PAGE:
Sleep Apnea Technician Education Requirements and Career Info

Sep 25, 2019

Sleep apnea technicians require some formal education. Learn about the education, job duties and licensure requirements to see if this is the right career for you.

Sleep apnea technicians use technology to study the physiological patterns of patients with sleep apnea and other sleep disorders. Sleep apnea technicians must first pursue an associate's degree in polysomnography, which would include courses in math and science. They may also want to consider pursuing certification before seeking employment.

Essential Information

Sleep apnea is a condition that makes people experience shallow breathing when they're sleeping or causes them to stop breathing altogether. Sleep apnea technicians use electronic devices to study heart activity and brain waves of patients while they're asleep. They help to diagnose sleep apnea, narcolepsy, insomnia and other sleep disorders.

Required Education An associate's degree in polysomnography
Projected Job Growth (medical and clinical laboratory technicians) 11% from 2018-2028*
Median Annual Salary (2018) $56,438 **

Sources: *United States Bureau of Labor Statistics, **

Education Requirements

The first step in becoming a sleep apnea technician is acquiring an associate's degree in polysomnography. Any degree program must be accredited by the Association of Polysomnographic Technologists. Students can also train in another healthcare specialty and later cross-train for a career in polysomnography.

As part of their studies, sleep apnea technicians will need to take classes in chemistry, physiology, math, statistics and computer science, among others. Students will also require training in interpersonal communication and speech in order to relate to their patients. Most degree programs contain a hands-on learning component where students learn to use sleep study equipment, often working alongside an established sleep technician at a local hospital or clinic.

Upon completion of the degree program, graduates should consider becoming licensed by registering for the exam given by the Board of Registered Polysomnographic Technologists (BRPT). Sitting for the exam isn't required, but many employers prefer to hire applicants who have taken and passed this exam. Becoming certified demonstrates that the sleep apnea technician is highly skilled and has met the standards of the BRPT.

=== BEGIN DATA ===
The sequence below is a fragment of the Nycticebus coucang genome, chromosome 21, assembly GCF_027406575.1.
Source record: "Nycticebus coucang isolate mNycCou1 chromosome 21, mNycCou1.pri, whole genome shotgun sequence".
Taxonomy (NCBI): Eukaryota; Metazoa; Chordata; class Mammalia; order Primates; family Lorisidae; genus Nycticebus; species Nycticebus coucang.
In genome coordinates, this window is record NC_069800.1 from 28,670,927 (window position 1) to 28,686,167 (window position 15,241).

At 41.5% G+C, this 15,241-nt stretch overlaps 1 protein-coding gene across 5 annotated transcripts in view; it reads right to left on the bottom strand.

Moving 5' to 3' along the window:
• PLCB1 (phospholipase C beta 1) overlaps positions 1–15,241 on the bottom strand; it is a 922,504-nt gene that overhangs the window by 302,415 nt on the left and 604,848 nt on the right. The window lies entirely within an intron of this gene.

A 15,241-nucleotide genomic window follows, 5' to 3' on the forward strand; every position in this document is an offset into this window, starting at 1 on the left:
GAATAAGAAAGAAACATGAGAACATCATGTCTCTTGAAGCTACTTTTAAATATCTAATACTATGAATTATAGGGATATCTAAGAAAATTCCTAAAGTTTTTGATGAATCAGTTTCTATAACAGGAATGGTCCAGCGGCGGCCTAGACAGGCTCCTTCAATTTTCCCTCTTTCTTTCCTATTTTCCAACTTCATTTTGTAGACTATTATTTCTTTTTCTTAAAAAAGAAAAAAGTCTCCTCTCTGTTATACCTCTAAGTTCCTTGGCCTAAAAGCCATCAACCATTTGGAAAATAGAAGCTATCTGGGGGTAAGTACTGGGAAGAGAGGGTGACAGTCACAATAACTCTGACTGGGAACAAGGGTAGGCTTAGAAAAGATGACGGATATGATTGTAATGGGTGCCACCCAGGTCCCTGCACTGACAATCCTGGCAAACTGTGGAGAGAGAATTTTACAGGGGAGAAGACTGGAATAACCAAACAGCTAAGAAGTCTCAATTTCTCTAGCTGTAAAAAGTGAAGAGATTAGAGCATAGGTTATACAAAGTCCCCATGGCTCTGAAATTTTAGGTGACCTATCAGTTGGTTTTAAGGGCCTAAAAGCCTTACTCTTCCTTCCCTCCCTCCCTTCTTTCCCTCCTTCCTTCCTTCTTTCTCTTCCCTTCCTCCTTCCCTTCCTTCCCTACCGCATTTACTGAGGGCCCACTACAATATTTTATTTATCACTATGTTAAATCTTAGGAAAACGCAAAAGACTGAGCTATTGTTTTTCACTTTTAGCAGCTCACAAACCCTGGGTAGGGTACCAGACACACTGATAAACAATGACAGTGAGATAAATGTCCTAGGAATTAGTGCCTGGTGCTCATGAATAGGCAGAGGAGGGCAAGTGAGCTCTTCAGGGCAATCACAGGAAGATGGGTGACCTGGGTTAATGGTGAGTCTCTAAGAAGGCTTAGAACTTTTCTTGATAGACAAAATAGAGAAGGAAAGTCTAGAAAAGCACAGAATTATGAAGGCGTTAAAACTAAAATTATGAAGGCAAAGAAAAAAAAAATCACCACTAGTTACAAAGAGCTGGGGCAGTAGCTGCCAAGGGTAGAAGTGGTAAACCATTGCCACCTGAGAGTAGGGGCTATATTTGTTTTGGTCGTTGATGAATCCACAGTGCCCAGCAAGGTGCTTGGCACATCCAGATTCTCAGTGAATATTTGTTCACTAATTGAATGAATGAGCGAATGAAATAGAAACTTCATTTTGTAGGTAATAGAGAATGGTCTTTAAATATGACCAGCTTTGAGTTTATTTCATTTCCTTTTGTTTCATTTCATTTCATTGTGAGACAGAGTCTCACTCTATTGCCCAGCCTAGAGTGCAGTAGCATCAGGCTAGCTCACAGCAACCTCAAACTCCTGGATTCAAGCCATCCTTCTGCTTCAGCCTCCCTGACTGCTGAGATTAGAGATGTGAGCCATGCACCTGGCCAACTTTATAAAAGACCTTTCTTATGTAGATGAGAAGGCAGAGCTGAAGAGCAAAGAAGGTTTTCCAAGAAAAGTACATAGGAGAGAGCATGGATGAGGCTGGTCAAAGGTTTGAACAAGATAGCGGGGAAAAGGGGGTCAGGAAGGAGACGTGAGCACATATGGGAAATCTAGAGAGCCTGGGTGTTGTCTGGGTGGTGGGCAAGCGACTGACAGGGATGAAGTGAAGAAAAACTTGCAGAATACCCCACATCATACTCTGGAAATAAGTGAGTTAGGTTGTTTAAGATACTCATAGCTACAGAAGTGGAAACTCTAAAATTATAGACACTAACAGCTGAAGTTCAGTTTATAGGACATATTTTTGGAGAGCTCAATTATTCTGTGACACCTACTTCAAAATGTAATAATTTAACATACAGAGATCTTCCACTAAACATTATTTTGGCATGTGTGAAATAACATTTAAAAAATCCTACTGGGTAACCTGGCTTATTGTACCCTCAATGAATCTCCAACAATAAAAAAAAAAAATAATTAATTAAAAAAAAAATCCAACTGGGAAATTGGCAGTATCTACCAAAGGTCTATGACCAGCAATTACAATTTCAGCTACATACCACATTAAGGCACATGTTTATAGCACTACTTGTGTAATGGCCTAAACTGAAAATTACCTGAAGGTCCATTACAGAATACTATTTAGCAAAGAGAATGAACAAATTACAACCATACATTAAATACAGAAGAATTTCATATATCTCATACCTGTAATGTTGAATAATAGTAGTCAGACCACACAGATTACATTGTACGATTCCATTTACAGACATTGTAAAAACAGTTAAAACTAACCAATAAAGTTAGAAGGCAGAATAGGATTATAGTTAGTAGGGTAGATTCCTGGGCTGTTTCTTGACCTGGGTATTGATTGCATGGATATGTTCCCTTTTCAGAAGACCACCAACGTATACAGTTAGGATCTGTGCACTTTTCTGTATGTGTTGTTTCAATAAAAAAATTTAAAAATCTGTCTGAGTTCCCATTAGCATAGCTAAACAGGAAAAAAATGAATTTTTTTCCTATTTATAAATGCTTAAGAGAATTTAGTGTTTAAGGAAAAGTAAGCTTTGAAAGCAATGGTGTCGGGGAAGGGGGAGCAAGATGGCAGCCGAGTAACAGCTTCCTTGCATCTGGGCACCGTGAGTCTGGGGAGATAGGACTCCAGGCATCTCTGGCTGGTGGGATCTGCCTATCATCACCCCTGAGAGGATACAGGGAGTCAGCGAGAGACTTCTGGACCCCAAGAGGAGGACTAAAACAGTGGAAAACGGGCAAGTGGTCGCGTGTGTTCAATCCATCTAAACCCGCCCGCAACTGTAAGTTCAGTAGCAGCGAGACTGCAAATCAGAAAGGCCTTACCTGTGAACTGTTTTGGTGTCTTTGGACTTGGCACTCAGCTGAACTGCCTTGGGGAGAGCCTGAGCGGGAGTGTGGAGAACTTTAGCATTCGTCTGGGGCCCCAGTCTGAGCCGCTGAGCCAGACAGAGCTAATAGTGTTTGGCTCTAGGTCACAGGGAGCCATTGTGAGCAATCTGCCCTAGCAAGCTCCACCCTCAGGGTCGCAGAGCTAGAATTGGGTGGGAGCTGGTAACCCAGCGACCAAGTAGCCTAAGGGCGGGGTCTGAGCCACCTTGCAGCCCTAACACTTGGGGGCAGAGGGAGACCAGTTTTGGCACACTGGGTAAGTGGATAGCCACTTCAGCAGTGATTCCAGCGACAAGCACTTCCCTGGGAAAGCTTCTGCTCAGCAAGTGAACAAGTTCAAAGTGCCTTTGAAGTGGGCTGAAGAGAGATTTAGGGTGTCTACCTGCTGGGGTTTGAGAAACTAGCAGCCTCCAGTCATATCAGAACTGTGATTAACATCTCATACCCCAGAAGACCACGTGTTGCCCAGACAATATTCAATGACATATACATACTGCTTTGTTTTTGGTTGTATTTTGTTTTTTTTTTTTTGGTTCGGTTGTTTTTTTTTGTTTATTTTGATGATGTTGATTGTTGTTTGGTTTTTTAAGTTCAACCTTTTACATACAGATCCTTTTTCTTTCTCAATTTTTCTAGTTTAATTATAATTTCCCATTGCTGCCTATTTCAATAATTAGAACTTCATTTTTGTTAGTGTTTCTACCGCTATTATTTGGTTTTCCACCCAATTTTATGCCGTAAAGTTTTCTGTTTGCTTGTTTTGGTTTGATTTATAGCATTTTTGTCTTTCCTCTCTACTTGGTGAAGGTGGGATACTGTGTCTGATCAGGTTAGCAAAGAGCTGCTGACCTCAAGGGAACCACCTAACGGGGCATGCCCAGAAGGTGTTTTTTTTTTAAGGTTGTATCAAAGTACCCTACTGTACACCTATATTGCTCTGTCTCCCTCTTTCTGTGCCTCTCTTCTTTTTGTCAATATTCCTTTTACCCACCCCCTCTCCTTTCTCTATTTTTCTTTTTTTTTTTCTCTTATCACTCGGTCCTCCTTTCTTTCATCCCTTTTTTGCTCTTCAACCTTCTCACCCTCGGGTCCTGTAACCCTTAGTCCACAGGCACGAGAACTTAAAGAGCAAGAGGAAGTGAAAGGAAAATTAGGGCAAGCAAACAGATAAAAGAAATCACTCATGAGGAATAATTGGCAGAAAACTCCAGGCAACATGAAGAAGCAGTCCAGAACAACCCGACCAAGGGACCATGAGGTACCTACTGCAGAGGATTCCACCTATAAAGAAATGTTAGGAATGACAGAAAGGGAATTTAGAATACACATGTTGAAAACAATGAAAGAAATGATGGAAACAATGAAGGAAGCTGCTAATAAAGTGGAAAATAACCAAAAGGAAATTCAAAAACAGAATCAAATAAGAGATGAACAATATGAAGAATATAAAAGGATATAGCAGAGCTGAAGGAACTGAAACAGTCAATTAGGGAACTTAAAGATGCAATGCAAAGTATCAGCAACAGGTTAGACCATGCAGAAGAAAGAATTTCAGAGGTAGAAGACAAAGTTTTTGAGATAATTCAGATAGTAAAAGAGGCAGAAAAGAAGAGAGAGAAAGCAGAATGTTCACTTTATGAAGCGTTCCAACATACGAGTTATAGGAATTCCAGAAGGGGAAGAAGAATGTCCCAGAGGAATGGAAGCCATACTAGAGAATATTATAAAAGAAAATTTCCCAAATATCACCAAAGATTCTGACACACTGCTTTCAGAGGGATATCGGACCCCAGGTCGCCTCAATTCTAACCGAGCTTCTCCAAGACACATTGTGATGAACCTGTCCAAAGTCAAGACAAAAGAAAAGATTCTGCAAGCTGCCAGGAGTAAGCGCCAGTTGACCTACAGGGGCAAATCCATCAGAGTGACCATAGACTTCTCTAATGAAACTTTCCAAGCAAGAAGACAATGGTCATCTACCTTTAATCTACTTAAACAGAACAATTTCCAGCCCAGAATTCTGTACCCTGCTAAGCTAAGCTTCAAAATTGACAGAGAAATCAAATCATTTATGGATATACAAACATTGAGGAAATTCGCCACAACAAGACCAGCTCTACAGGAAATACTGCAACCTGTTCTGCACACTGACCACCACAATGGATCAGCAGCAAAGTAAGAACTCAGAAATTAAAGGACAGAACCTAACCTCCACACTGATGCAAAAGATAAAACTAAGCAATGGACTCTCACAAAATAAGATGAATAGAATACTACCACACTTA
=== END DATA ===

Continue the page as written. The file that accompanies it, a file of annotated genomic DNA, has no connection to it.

Career Information

Salaries for sleep apnea technicians depend upon a number of variables, including location, level of experience and the employer. As of August 2019, the middle 50% of sleep technicians earned $50,742 -$62,693, according to; the median salary was $56,438.

The Board of Registered Polysomnographic Technologists reported that there were about 7,000 registered polysomnographic technologists around the world. It also offers the Certified Polysomnographic Technician (CPSGT) and Registered Polysomnographic Technologist (RPSGT) credentials.

Sleep apnea technicians study patients with sleep apnea and other disorders, including their heart rate, breathing, and other physical patterns. An associate's degree plus certification would be a common requirement for entering this field. Most degree programs include math and science programs, courses on how to use equipment, and interact with patients.

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